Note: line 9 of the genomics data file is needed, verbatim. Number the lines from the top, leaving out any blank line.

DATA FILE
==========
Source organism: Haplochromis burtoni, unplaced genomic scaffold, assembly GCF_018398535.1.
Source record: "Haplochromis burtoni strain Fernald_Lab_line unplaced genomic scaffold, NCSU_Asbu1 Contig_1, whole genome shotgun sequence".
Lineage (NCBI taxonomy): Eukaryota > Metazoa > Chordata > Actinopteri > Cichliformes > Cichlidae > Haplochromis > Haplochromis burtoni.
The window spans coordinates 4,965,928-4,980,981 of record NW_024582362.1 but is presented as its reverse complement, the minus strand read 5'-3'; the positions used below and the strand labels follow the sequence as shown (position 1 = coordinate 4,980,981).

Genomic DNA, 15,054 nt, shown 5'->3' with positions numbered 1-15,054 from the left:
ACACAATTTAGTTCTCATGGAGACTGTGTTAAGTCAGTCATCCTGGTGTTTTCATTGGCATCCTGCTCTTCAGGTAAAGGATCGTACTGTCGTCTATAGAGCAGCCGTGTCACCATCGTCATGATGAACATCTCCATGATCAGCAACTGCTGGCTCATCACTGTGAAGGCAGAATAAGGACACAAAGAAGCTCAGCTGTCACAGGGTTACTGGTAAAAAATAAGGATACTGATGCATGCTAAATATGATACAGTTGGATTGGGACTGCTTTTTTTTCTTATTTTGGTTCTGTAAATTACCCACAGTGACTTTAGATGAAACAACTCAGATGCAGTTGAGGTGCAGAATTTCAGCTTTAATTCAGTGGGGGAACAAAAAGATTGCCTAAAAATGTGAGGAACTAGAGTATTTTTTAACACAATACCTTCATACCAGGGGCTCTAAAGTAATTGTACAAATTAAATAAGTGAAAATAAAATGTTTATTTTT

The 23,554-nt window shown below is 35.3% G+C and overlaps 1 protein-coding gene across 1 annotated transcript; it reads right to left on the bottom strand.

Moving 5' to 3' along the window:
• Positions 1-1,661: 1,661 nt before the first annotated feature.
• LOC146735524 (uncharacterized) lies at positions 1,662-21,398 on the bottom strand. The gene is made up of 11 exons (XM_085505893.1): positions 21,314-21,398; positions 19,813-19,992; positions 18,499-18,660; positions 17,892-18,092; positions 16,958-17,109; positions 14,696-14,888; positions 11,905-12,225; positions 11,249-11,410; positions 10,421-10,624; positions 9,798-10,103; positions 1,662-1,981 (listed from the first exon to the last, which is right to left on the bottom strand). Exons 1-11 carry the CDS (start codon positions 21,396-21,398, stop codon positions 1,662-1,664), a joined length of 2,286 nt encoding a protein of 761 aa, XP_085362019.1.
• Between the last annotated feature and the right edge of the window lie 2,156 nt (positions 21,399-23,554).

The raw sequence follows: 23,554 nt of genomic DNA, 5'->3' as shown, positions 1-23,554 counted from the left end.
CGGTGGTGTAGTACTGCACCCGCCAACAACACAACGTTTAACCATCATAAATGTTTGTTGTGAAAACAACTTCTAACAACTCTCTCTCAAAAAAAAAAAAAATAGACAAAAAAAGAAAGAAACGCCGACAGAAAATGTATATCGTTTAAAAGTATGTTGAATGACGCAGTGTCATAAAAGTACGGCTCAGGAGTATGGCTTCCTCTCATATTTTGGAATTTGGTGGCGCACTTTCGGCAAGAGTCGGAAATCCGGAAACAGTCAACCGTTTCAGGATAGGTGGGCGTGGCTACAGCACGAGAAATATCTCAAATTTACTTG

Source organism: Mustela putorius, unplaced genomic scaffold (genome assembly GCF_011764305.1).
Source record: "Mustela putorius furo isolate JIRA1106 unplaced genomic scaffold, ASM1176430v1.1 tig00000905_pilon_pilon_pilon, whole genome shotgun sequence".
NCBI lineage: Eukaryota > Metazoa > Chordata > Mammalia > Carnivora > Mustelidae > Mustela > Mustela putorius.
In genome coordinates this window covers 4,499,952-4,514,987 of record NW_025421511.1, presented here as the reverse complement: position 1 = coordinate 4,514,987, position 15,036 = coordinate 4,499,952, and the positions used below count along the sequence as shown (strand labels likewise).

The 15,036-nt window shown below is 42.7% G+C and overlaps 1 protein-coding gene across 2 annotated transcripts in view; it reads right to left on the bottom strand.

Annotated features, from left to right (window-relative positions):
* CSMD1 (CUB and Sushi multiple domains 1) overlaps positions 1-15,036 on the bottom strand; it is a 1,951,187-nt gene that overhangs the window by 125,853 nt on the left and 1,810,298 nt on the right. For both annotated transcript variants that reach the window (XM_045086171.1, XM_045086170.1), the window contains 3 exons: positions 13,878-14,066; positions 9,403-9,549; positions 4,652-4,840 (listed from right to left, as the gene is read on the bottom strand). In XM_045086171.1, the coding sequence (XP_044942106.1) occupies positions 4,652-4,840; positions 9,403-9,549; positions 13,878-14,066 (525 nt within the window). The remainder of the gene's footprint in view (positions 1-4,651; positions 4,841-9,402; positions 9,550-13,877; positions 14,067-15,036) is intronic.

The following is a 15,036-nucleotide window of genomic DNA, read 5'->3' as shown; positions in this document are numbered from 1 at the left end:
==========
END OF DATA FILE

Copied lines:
• Positions 1-1,661: 1,661 nt before the first annotated feature.